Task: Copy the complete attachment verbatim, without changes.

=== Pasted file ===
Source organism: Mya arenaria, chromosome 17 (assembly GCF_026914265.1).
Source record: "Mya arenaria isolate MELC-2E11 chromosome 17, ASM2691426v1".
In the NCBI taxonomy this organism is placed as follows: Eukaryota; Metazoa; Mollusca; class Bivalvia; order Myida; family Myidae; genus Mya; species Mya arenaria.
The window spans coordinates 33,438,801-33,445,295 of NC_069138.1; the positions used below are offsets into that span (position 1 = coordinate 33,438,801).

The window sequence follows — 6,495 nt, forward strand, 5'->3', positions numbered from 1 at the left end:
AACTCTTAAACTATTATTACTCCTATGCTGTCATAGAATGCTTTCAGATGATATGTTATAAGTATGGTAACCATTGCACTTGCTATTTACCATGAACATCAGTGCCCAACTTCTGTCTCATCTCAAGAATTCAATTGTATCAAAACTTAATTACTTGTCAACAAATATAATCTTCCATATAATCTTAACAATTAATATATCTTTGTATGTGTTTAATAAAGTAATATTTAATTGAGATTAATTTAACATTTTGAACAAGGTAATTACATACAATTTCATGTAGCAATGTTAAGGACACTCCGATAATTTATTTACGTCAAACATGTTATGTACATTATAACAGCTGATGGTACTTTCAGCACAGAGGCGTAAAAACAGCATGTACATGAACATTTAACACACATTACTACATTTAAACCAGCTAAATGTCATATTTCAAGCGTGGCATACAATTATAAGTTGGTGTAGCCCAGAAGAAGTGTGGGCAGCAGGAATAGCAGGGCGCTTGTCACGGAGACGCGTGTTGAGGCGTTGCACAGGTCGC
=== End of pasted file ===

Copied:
Source organism: Mya arenaria, chromosome 17 (assembly GCF_026914265.1).
Source record: "Mya arenaria isolate MELC-2E11 chromosome 17, ASM2691426v1".
In the NCBI taxonomy this organism is placed as follows: Eukaryota; Metazoa; Mollusca; class Bivalvia; order Myida; family Myidae; genus Mya; species Mya arenaria.
The window spans coordinates 33,438,801-33,445,295 of NC_069138.1; the positions used below are offsets into that span (position 1 = coordinate 33,438,801).

The window sequence follows — 6,495 nt, forward strand, 5'->3', positions numbered from 1 at the left end:
AACTCTTAAACTATTATTACTCCTATGCTGTCATAGAATGCTTTCAGATGATATGTTATAAGTATGGTAACCATTGCACTTGCTATTTACCATGAACATCAGTGCCCAACTTCTGTCTCATCTCAAGAATTCAATTGTATCAAAACTTAATTACTTGTCAACAAATATAATCTTCCATATAATCTTAACAATTAATATATCTTTGTATGTGTTTAATAAAGTAATATTTAATTGAGATTAATTTAACATTTTGAACAAGGTAATTACATACAATTTCATGTAGCAATGTTAAGGACACTCCGATAATTTATTTACGTCAAACATGTTATGTACATTATAACAGCTGATGGTACTTTCAGCACAGAGGCGTAAAAACAGCATGTACATGAACATTTAACACACATTACTACATTTAAACCAGCTAAATGTCATATTTCAAGCGTGGCATACAATTATAAGTTGGTGTAGCCCAGAAGAAGTGTGGGCAGCAGGAATAGCAGGGCGCTTGTCACGGAGACGCGTGTTGAGGCGTTGCACAGGTCGC